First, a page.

It’s fundamentally wrong to hold people indefinitely

A task force has come out with recommendations to try to help Minnesota and its political leaders deal with the sticky issue of indefinite detention of sexual predators. The state currently has about 700 people in custody, under a civil commitment process that sends them into a treatment program because they are deemed too dangerous to let back into society.

The task force wants to take commitments out of the hands of local judges through the creation of a statewide panel of retired judges. The panel also wants to see a “screening unit” created to weigh in on the danger level of any given sex offender. Part of the goal is to remove politics from what should be a judicial process. Politics is playing a role this year in decisions by the governor about whether to release given offenders and where to build a less-restrictive treatment facility.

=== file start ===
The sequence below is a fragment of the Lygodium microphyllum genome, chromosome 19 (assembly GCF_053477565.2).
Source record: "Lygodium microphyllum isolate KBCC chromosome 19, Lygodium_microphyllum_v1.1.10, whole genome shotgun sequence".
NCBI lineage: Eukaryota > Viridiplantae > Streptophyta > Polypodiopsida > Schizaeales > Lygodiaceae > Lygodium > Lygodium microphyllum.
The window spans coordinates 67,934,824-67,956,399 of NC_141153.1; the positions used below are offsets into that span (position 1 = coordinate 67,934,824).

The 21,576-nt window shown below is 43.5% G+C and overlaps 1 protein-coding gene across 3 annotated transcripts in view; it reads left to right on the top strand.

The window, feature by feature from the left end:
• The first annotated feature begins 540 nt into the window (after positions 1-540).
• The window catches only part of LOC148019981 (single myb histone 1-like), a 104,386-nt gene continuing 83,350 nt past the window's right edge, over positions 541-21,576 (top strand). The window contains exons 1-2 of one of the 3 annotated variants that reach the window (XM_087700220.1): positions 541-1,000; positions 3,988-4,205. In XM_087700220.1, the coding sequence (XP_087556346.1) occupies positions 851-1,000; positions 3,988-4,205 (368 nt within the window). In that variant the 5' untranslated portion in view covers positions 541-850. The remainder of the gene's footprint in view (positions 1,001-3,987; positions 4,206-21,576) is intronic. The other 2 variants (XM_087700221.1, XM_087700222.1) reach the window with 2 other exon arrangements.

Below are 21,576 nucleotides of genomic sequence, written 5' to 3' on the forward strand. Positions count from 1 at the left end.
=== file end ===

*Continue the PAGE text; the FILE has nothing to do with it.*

The fundamental problem with the state’s system – and perhaps the proposed alternative – is that it keeps people behind bars after they have served their sentences for crimes. It is unconstitutional to hold people indefinitely because they may commit another crime. It is not something society does for other crimes. Rather, people are punished and then set free, or freed with conditions, such as parole.

If society – actually, its representatives, i.e. lawmakers – deem sex crimes to be particularly heinous, then sentences for these crimes can be changed to lengthy terms. But no government should be allowed to change the rules after the fact. Our nation’s Supreme Court will not allow this, nor should it.